In 2014, the psychologist Daniel Kahneman — Nobel-winning author of Thinking, Fast and Slow — said he was “deeply pessimistic” about our ability to act on climate change, because of “loss aversion”: a distant problem requiring immediate sacrifice is exceptionally hard to accept. Six years later, the problem is not nearly as distant — Australia burns, Antarctica melts — but the sacrifices seem so daunting that the very topic seems to have instilled a fight or flight instinct: the Greta Thunbergs on the one hand, dedicated to putting out our “house on fire”, the Donald Trumps on the other, throwing fuel on the flames, and a seemingly paralysed majority in the middle.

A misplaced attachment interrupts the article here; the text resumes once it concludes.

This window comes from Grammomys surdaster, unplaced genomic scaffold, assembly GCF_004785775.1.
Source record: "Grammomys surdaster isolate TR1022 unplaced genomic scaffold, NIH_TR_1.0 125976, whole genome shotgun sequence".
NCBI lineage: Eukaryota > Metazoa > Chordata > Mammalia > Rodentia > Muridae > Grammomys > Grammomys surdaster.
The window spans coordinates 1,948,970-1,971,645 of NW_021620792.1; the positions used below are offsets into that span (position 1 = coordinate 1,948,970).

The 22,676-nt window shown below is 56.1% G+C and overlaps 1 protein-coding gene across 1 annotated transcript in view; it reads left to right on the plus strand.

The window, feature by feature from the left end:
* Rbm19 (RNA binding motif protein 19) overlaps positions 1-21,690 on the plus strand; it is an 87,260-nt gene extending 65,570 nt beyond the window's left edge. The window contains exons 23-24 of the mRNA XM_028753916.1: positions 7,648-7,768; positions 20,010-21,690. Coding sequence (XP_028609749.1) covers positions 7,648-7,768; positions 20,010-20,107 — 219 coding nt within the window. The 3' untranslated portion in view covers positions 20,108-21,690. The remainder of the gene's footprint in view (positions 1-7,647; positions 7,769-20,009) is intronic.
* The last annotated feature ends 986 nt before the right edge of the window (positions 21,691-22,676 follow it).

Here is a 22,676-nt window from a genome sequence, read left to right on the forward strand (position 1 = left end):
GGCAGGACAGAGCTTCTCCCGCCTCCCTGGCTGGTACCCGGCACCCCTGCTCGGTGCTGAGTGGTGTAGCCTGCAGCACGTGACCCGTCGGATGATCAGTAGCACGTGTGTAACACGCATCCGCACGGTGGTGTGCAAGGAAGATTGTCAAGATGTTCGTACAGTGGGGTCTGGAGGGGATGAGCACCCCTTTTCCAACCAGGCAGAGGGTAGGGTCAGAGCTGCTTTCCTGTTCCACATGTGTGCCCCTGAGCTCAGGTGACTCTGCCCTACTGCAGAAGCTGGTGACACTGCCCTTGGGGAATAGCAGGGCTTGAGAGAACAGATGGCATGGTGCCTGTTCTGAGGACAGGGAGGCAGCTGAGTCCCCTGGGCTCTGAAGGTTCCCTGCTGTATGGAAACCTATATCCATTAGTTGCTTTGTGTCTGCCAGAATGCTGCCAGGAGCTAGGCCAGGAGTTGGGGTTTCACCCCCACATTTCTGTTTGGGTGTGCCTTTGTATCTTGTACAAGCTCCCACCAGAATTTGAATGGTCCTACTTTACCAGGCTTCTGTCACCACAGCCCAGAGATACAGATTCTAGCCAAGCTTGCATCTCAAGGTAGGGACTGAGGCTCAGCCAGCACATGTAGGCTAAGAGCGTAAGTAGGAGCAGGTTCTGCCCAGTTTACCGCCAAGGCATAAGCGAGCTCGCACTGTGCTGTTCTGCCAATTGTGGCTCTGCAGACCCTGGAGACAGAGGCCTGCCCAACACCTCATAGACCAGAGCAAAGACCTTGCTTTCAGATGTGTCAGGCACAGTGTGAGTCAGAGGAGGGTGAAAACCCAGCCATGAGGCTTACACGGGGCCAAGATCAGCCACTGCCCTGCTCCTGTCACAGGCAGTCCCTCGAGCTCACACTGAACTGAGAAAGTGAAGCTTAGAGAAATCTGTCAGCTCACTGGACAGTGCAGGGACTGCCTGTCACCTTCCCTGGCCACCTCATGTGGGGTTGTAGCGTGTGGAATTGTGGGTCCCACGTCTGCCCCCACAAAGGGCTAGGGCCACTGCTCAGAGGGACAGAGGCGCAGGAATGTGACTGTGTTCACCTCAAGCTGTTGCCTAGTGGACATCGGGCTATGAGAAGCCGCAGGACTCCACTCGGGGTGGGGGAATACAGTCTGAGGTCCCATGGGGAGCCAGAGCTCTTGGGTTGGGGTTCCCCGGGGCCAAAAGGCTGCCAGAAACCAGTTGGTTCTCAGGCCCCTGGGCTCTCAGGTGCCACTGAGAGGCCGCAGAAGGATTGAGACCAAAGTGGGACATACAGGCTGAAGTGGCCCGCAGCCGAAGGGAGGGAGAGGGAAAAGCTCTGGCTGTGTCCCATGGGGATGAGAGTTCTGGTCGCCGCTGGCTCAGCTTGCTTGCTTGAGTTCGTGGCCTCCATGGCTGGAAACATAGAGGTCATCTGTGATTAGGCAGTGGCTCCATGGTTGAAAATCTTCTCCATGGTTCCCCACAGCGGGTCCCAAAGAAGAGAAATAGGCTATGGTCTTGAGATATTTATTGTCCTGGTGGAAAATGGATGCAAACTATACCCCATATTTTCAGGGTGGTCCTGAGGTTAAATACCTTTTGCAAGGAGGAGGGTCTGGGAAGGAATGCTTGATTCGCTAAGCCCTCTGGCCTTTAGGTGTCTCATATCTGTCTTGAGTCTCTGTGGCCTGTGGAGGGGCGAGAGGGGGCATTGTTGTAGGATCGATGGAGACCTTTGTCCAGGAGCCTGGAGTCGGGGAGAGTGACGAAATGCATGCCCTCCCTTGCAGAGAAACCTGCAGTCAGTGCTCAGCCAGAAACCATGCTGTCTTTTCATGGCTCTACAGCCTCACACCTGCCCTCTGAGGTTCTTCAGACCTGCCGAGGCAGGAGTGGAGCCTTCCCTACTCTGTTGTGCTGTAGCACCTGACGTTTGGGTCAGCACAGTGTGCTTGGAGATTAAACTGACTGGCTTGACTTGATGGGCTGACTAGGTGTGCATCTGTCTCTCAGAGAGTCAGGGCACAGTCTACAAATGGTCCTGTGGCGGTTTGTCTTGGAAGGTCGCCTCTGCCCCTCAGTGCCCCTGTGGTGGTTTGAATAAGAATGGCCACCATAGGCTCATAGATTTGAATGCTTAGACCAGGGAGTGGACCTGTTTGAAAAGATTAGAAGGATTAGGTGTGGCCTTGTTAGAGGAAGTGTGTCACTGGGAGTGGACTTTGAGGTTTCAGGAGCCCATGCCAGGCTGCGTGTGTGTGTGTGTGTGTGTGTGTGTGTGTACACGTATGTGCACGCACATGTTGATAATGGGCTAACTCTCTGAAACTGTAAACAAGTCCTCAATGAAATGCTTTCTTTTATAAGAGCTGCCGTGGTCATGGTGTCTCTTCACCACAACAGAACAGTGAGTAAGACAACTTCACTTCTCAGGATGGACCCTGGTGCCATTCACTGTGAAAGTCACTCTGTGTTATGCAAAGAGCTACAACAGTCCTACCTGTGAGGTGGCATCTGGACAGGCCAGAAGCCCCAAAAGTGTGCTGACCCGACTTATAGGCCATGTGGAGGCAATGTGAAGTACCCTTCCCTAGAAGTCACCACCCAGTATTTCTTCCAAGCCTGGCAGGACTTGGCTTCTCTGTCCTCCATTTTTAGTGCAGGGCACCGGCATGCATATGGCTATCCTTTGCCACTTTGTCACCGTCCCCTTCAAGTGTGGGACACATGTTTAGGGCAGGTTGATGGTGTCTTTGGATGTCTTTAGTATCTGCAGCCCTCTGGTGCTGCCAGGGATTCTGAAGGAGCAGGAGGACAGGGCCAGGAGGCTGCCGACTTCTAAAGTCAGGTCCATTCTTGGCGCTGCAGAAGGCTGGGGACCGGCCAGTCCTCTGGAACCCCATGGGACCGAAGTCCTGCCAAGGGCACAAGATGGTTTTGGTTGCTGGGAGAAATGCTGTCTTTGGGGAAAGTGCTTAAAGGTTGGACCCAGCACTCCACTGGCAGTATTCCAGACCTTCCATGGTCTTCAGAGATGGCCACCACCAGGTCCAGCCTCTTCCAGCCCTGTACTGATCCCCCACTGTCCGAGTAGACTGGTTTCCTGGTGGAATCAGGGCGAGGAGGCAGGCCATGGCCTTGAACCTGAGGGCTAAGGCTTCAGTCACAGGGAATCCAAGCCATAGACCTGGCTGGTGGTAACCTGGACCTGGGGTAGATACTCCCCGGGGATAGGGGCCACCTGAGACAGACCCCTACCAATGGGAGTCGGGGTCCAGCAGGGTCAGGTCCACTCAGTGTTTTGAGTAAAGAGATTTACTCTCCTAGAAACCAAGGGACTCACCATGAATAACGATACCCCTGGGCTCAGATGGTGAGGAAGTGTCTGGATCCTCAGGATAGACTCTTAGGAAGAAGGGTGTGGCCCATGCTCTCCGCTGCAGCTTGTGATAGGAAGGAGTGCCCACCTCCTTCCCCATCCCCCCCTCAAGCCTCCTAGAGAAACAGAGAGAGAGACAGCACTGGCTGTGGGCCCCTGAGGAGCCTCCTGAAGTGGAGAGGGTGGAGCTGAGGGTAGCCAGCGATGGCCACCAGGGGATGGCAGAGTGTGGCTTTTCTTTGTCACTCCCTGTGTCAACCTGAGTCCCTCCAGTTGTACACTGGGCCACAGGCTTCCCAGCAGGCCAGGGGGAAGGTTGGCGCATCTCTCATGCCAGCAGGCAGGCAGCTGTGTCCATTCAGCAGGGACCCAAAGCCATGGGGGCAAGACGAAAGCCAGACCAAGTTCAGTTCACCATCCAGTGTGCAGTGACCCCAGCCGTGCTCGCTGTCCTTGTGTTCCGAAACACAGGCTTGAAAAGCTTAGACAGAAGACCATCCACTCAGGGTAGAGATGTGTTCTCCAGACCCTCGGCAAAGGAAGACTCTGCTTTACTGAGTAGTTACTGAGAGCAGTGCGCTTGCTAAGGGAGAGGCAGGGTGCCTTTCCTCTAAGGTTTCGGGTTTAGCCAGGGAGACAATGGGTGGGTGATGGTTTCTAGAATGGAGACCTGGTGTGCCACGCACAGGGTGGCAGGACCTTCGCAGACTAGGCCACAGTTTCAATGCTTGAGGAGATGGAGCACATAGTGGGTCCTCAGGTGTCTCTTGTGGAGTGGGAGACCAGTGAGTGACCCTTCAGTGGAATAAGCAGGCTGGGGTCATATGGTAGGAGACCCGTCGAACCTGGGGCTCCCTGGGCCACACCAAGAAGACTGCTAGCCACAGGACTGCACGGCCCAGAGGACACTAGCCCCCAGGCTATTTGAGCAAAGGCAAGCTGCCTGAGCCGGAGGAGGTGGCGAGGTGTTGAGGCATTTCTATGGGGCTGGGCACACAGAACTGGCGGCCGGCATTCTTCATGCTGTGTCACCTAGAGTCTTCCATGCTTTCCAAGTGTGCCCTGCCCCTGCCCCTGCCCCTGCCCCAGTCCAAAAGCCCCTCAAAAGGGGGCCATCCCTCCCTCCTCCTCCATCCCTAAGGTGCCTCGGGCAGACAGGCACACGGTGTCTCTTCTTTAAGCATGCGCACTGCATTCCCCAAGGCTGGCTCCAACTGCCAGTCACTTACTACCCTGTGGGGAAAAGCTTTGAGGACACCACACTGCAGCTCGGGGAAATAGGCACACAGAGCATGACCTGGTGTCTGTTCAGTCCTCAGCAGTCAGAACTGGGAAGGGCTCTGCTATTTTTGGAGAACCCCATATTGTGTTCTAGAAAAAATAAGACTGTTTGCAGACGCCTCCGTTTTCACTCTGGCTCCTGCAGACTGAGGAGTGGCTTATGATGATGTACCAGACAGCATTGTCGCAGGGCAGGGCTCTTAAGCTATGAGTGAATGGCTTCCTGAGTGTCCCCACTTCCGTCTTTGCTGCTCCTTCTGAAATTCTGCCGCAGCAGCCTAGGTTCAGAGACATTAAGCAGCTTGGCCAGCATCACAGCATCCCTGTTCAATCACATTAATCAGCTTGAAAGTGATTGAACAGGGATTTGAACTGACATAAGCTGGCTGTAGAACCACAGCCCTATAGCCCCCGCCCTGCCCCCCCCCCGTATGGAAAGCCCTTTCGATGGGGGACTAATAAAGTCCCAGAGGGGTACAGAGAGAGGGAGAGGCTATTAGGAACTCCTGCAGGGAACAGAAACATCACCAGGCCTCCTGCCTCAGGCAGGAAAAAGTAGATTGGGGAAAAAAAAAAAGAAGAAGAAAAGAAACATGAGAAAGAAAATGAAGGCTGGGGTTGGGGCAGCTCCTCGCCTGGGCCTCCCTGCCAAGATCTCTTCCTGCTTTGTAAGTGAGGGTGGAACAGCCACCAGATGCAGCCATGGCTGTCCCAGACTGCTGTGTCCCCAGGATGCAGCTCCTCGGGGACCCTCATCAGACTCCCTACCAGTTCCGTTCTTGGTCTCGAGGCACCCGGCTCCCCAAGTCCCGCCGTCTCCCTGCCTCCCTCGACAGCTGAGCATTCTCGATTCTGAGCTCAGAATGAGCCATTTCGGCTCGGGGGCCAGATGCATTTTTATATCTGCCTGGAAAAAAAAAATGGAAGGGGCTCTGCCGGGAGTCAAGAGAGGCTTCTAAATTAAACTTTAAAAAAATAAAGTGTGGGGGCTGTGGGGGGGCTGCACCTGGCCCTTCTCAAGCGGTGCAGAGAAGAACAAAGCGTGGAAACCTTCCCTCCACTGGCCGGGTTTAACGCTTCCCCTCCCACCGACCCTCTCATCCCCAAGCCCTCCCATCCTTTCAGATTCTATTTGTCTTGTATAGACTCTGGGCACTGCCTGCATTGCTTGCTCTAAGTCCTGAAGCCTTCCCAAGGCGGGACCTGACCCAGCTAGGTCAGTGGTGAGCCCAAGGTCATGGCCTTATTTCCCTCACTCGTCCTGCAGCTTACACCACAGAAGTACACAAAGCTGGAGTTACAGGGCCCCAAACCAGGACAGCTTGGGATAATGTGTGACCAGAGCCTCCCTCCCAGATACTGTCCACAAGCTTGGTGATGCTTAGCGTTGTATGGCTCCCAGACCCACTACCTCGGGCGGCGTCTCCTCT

As an avowed humanist, I am haunted by the idea that we are unable to act in our species’ best interests, which means acting in the planet’s too. The authors of the books I have been reading offer many reasons for our seeming denial: from our fear of death and inability to think beyond the here and now, to our “opt...

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